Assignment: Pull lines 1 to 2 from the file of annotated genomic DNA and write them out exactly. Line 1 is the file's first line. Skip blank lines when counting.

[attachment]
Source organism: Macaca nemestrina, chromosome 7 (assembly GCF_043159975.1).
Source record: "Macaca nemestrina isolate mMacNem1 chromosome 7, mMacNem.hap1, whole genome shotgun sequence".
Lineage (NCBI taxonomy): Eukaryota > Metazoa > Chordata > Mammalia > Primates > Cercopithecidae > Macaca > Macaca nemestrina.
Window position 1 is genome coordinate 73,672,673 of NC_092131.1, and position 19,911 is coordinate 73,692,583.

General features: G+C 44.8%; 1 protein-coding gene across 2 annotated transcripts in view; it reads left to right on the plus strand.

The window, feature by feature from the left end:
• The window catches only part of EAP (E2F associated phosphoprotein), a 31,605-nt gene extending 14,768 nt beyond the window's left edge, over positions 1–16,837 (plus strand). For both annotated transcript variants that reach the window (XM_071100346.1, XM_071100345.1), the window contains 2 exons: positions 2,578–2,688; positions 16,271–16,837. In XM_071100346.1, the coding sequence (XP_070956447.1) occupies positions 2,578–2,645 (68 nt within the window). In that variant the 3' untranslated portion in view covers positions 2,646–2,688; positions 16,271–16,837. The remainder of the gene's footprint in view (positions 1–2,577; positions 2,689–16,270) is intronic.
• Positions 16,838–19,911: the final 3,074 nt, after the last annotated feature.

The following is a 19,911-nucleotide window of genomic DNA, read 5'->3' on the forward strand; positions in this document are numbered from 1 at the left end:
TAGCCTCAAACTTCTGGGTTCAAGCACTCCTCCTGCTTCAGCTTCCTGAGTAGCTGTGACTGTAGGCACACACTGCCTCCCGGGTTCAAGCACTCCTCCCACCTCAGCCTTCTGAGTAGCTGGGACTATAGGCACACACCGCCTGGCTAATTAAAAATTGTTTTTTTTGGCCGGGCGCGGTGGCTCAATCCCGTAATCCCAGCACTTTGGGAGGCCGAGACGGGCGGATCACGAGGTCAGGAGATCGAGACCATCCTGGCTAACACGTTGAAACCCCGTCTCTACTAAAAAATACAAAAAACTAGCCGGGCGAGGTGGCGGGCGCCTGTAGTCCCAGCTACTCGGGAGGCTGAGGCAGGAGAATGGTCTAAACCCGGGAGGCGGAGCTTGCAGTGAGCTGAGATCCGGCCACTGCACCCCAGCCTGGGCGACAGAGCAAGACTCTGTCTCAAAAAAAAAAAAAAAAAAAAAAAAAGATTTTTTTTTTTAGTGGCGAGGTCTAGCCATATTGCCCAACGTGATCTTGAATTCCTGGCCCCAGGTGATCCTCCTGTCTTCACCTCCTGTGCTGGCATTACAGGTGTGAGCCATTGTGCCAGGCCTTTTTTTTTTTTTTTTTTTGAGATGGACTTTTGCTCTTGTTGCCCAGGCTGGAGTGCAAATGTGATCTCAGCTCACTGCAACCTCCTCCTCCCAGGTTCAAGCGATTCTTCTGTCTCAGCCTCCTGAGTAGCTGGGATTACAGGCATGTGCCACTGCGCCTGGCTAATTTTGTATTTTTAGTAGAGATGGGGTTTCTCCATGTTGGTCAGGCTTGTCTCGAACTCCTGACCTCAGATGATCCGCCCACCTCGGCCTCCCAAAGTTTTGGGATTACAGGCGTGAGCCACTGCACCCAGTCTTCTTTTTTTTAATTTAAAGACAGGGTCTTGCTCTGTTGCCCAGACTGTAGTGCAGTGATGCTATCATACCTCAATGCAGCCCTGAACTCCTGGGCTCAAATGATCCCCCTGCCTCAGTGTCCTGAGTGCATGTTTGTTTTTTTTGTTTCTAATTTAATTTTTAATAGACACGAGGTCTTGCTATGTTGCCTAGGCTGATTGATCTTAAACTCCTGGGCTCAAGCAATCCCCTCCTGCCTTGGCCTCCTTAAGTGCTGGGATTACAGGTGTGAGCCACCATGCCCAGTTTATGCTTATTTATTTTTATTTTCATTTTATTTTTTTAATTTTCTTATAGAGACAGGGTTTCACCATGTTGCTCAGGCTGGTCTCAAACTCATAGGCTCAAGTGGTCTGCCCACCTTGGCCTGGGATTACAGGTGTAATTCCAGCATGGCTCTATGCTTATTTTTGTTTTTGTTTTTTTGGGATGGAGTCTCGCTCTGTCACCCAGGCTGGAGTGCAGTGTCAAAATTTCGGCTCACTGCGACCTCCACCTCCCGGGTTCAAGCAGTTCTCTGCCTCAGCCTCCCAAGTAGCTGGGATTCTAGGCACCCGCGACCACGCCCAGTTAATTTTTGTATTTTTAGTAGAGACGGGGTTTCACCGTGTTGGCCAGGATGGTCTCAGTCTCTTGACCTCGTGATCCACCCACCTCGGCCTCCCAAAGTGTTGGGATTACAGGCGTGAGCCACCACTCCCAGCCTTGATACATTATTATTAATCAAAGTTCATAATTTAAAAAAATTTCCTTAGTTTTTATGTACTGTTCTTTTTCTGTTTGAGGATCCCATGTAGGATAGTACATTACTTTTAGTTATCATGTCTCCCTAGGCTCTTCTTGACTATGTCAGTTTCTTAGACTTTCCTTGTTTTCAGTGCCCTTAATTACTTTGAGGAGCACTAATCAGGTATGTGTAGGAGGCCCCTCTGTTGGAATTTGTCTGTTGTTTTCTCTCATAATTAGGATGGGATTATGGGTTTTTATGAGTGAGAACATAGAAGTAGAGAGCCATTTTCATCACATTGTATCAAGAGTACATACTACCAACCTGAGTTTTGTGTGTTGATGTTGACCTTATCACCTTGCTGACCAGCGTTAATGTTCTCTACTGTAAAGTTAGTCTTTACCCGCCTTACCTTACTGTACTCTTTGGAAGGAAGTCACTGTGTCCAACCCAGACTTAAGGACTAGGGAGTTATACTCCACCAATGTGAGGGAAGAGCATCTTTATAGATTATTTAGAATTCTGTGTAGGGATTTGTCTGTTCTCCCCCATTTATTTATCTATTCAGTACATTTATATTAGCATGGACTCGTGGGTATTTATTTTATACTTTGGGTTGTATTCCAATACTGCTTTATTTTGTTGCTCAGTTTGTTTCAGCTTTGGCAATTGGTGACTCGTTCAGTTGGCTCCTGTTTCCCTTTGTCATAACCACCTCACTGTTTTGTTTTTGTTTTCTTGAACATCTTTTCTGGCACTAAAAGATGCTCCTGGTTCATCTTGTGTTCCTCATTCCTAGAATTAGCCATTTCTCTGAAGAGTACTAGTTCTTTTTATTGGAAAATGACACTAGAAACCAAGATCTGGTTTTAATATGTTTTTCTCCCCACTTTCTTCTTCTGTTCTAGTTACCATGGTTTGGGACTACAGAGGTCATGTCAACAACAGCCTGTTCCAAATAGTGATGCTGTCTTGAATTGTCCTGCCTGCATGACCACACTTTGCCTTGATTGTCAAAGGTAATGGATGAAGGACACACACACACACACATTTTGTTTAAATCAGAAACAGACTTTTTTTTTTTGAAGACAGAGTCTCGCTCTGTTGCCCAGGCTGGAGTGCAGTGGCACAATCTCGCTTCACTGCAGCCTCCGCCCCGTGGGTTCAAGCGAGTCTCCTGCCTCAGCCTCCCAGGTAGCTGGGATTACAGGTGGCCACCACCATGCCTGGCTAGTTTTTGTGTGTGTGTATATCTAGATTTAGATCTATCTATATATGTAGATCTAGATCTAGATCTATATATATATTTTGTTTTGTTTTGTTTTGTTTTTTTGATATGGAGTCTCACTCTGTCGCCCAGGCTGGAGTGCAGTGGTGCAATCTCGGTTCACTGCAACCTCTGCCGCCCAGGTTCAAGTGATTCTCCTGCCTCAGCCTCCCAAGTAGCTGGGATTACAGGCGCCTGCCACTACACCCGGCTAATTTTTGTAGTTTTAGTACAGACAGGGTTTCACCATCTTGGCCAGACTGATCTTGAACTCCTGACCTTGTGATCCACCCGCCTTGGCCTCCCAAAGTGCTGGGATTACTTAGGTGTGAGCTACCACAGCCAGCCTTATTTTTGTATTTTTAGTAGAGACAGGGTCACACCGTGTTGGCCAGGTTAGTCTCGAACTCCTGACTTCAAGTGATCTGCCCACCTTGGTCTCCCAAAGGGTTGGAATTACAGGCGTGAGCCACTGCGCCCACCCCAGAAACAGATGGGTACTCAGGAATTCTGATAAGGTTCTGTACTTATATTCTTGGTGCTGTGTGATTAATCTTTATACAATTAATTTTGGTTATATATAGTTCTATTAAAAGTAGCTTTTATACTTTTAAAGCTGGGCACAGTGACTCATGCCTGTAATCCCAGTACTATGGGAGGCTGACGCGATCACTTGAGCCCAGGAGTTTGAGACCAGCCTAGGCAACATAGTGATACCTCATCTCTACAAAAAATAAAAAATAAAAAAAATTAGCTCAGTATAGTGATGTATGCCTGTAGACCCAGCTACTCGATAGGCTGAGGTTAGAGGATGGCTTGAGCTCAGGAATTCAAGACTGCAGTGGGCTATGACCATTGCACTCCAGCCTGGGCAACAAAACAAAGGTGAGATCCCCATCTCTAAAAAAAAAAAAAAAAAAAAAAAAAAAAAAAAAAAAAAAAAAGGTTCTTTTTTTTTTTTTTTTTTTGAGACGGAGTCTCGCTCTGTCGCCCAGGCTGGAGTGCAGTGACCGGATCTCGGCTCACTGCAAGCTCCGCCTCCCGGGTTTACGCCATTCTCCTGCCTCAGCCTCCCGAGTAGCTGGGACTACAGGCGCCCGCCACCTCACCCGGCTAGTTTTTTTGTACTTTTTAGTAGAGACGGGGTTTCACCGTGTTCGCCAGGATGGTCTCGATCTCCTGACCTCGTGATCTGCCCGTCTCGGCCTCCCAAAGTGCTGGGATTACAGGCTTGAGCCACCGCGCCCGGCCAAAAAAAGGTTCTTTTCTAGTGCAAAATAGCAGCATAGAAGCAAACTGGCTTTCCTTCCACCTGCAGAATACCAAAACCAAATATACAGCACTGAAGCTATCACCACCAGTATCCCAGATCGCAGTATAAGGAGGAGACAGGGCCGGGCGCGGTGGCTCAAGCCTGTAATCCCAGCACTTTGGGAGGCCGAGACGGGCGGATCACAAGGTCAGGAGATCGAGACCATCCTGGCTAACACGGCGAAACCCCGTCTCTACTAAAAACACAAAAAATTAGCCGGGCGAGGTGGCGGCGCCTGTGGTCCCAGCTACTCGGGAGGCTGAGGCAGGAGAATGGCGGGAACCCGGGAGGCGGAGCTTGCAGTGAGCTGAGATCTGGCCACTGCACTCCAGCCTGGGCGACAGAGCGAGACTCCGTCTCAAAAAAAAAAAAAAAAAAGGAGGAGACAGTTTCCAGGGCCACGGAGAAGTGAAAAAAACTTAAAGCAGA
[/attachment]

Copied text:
Source organism: Macaca nemestrina, chromosome 7 (assembly GCF_043159975.1).
Source record: "Macaca nemestrina isolate mMacNem1 chromosome 7, mMacNem.hap1, whole genome shotgun sequence".